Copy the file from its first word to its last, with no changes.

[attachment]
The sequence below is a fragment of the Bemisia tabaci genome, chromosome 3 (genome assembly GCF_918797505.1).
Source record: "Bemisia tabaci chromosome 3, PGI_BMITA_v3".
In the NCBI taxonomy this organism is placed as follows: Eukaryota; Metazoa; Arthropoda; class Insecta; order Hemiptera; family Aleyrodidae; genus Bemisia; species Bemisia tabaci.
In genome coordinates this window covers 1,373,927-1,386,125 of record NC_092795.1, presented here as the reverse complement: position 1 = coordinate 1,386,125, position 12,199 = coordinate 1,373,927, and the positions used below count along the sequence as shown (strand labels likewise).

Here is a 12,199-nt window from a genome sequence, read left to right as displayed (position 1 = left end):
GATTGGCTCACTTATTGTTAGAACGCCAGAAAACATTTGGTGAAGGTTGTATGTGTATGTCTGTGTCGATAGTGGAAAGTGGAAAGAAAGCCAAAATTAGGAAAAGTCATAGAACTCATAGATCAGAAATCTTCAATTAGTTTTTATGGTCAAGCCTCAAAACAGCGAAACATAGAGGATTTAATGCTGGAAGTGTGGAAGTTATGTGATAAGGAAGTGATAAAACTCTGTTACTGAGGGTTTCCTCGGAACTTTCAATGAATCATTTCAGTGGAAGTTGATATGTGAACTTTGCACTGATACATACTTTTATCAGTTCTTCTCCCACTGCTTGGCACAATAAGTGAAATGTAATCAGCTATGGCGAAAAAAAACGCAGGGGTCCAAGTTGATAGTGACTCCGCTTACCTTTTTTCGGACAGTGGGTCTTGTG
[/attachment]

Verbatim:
The sequence below is a fragment of the Bemisia tabaci genome, chromosome 3 (genome assembly GCF_918797505.1).
Source record: "Bemisia tabaci chromosome 3, PGI_BMITA_v3".
In the NCBI taxonomy this organism is placed as follows: Eukaryota; Metazoa; Arthropoda; class Insecta; order Hemiptera; family Aleyrodidae; genus Bemisia; species Bemisia tabaci.
In genome coordinates this window covers 1,373,927-1,386,125 of record NC_092795.1, presented here as the reverse complement: position 1 = coordinate 1,386,125, position 12,199 = coordinate 1,373,927, and the positions used below count along the sequence as shown (strand labels likewise).

Here is a 12,199-nt window from a genome sequence, read left to right as displayed (position 1 = left end):
GATTGGCTCACTTATTGTTAGAACGCCAGAAAACATTTGGTGAAGGTTGTATGTGTATGTCTGTGTCGATAGTGGAAAGTGGAAAGAAAGCCAAAATTAGGAAAAGTCATAGAACTCATAGATCAGAAATCTTCAATTAGTTTTTATGGTCAAGCCTCAAAACAGCGAAACATAGAGGATTTAATGCTGGAAGTGTGGAAGTTATGTGATAAGGAAGTGATAAAACTCTGTTACTGAGGGTTTCCTCGGAACTTTCAATGAATCATTTCAGTGGAAGTTGATATGTGAACTTTGCACTGATACATACTTTTATCAGTTCTTCTCCCACTGCTTGGCACAATAAGTGAAATGTAATCAGCTATGGCGAAAAAAAACGCAGGGGTCCAAGTTGATAGTGACTCCGCTTACCTTTTTTCGGACAGTGGGTCTTGTG